Universities are the oldest institutions for higher education. They originate from the XII century. The first ones were established in Europe - University of Bologna (1088), University of Paris, University of Oxford, University of Modena. The name comes from Latin – "universita" and means community, cooperation (universitas magistrorum et scholarium – community of scholars and teachers). Many historians believe that these communities probably grew out from the catholic schools, where the classes were taught by nuns and monks.
From the XII century on, many more universities were founded in Europe and all over the world. University buildings became remarkable signs of European cities. Some of them are built as campuses and provide accommodations for students.
Modern universities in Europe have diverse teaching methods. While German universities, for example, follow the Humboldtian model and place importance on seminars, communication freedom and scholar’s involvement in the teaching process, the French ones are stricter and more narrative.
Although, the most common teaching forms at the European universities are lectures, seminars, research, internships, exams and final thesis.
As nowadays there are several types of higher education institutions different than the traditional universities - Business School, University of Applied Sciences, College, University of Technology and etc., there are significant classification criteria that vary by country.
However, universities differentiate by their sponsorship and foundation – there are private, public and national universities. The private ones are not funded by government, but independently or by donations.
Their tuition fees are usually higher than the public and national ones. Public universities are sponsored by state or municipality, whereby the national (or state) one may also belong to this group – all depends on the country’s law.
As a general rule, most of the universities offer undergraduate (Bachelor) and postgraduate studies (Master and Doctorate). There are also other types like Integrated Master (longer Bachelors study awarded with a Master degree). Most of the degree types in Europe are similar, but the degree titles also vary by country, though.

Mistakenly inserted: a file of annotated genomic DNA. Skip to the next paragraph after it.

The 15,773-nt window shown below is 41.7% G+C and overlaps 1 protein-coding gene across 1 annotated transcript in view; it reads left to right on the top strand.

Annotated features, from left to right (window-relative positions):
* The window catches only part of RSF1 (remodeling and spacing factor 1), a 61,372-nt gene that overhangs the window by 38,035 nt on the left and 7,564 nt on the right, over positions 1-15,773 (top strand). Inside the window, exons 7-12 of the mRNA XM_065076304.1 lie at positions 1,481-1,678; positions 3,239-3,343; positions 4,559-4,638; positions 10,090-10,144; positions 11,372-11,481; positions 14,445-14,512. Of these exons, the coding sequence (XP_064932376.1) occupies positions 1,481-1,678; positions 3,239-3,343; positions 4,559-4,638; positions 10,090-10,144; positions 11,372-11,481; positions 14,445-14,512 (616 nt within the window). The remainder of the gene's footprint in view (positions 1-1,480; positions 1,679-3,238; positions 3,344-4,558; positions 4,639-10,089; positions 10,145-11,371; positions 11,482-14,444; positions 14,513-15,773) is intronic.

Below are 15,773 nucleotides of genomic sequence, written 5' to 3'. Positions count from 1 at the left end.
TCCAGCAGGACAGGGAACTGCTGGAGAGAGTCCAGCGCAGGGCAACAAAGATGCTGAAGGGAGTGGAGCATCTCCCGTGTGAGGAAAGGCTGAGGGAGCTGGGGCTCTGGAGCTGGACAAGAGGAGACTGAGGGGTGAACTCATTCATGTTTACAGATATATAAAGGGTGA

|University of Essex|
|EAE Business School|
|University of Antwerp|
|Glasgow Caledonian University|
|Università della Svizzera italiana (USI)|
|Vrije Universiteit Amsterdam|
|University of Birmingham|
|University of Warwick - WMG|
|HECTOR School of Engineering & Management|
|Andrássy Universität Budapest (AUB)|
|ETH - Eidgenössische Technische Hochschule Zürich|
|Jacobs University Bremen|
|University of Southern Denmark (SDU)|
|University of Amsterdam|
|Anglia Ruskin University|
|Newcastle University Business School|
|London School of Economics and Political Science - Department of Management|
|University of Queensland|
|London School of Hygiene and Tropical Medicine|
|Le Groupe ESC Dijon-Bourgogne|
|HKUST Business School|
|University of Lincoln|
|Universitat Autònoma de Barcelona (UAB)|
|KTH Royal Institute of Technology|
|Ekonomická univerzita v Bratislave|
|Helmut-Schmidt-Universität - Universität der Bundeswehr Hamburg|
|Central European University (CEU-Hungary)|
|European University at Saint Petersburg|
|Sacred Heart University|
|Queensland University of Technology|
|University of East Anglia|
|University of York|
|Technische Universität Graz|
|University of Western Sydney|
|HafenCity Universität Hamburg|
|Universität des Saarlandes|
|Vrije Universiteit Brussel|
|Rīgas Tehniskā universitāte|
|Ludwig-Maximilians-Universität (LMU) München|
|University of Sussex|
|University of Southampton|
|Cranfield School of Management|
|Robert Gordon University|
|Johannes Kepler Universität Linz|